The Community Builds a Church
In the mid 1800’s, a controversy arose between the parishioners of the Churches of Scotland and the Free Church. The dispute reportedly centered on a disagreement concerning the separation of Church and State. The result was about sixty people breaking away from the Presbyterian Churches in Middleville and Rosetta to join the Congregational Church around 1848. The first log building was situated on the West half of Lot 16, Concession 6 directly across from the current Middleville fairgrounds. It had rough pine boards laid on cedar blocks for seats. The first deacons were Archibald Rankin Sr, Robert Affleck Sr, Robert Robertson, William Aitken and Robert Peacock.
The following historical account of the beginnings of the stone Church in Middleville gives an interesting glimpse into how a community project would unfold in the 1800's.
The church’s bell has a few stories of its own. In 1882, Rev. McColl’s wife, canvassed the community and surrounding districts on foot to collect money for a Church bell. This bell became a critical part of everyday life by calling worshippers to Church on Sabbath, tolling for funerals, welcoming new years, sounding the alarm in case of fire and as a daily time keeper being sounded at 7am, noon and 6pm by John Blackburn. The story goes that a neighbourhood dog owned by Mr. Croft, Gyp, howled along with the bell. When John Blackburn ceased ringing the bell, Gyp continued to howl at the appointed times each day.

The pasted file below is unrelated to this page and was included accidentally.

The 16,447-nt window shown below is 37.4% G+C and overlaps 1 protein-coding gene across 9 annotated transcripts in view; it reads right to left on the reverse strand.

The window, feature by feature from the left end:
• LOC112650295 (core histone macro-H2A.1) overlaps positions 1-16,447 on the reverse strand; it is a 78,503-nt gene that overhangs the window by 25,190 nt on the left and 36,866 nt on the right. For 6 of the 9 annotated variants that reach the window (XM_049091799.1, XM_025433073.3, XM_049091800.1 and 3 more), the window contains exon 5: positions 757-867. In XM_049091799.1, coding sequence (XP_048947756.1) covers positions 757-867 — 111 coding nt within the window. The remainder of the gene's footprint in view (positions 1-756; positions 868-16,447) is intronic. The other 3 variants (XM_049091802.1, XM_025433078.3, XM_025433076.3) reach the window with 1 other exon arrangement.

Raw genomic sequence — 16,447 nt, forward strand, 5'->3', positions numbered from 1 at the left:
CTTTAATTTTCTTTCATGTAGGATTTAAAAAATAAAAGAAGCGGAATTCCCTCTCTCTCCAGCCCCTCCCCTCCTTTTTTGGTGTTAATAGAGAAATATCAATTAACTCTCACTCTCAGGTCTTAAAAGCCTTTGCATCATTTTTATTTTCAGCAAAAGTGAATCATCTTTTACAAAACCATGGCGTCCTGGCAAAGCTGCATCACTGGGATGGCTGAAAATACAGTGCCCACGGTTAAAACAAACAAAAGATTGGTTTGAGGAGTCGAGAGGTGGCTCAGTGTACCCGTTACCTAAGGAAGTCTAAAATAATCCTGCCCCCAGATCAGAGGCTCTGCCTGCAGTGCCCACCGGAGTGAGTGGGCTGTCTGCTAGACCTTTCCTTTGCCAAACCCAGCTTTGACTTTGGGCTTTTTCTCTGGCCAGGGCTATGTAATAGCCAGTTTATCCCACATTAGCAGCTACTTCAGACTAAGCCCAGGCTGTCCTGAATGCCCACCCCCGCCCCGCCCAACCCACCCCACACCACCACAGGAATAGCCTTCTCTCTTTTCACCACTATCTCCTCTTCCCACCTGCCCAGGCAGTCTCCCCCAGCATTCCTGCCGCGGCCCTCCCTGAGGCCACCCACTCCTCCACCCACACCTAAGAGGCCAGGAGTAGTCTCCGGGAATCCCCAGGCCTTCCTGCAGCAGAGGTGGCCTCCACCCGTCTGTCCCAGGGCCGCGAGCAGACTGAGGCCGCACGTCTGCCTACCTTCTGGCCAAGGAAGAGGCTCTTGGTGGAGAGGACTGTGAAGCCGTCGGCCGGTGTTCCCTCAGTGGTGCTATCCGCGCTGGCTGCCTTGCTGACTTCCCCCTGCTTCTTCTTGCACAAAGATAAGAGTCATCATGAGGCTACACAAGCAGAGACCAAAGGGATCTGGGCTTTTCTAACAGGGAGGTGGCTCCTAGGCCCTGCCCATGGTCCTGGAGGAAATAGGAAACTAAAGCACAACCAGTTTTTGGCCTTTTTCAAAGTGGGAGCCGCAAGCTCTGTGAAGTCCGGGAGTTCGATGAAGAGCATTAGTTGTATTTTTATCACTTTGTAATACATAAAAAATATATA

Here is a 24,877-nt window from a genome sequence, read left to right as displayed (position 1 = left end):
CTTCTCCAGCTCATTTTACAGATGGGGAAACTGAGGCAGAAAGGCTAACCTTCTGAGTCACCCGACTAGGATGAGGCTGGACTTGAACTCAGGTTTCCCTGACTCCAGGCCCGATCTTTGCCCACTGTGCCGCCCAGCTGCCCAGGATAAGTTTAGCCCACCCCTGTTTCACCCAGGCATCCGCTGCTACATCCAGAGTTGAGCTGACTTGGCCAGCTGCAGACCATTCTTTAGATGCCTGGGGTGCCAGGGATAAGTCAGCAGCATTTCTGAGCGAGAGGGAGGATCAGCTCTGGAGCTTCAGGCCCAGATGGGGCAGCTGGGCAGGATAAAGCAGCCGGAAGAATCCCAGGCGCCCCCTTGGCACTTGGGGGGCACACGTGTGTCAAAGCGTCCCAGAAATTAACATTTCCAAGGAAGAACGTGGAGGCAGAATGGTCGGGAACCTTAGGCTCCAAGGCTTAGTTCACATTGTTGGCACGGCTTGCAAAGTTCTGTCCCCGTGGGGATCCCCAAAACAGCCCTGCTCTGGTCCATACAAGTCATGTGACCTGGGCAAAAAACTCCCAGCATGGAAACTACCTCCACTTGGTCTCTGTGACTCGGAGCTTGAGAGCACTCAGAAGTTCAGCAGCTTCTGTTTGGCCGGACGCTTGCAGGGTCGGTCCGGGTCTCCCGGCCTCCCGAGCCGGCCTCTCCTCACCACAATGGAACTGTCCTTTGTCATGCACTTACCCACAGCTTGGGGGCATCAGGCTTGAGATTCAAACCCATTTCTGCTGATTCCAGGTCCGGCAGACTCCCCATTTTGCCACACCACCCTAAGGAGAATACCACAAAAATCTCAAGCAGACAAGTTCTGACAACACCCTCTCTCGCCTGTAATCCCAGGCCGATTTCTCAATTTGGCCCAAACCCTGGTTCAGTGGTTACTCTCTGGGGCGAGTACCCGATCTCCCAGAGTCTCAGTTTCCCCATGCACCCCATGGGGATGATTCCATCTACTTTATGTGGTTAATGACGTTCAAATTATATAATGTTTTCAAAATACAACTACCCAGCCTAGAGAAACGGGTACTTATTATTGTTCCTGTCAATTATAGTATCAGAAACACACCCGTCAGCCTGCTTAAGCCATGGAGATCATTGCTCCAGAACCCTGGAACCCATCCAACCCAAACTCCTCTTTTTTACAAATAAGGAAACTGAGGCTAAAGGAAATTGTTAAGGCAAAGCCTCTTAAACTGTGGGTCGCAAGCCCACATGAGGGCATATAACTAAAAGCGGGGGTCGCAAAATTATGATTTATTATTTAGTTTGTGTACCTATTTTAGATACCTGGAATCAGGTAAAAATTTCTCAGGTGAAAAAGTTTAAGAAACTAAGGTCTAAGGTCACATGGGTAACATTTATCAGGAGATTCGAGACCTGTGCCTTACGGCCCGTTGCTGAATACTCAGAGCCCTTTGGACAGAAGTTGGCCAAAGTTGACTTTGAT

When the Congregational Church was sold in 1999, the brass bell weighing one ton was taken down from the bell tower.
Moving the bell was a heavy task, but modern day machinery would make the task easier than the one the community members faced when it was originally hoisted up high and installed in the stone Church tower in 1884. This time bell was loaded on a truck and transported down the street to be installed in the bell tower of Trinity United Church. However, it never worked properly and was considered dangerous when people tried to ring it. In about 2016, the bell was brought down to the ground once more and hung in a specially made base. Today, the bell can be rung by passers by.
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This journal is written, researched, and maintained by the volunteers of the Middleville Museum.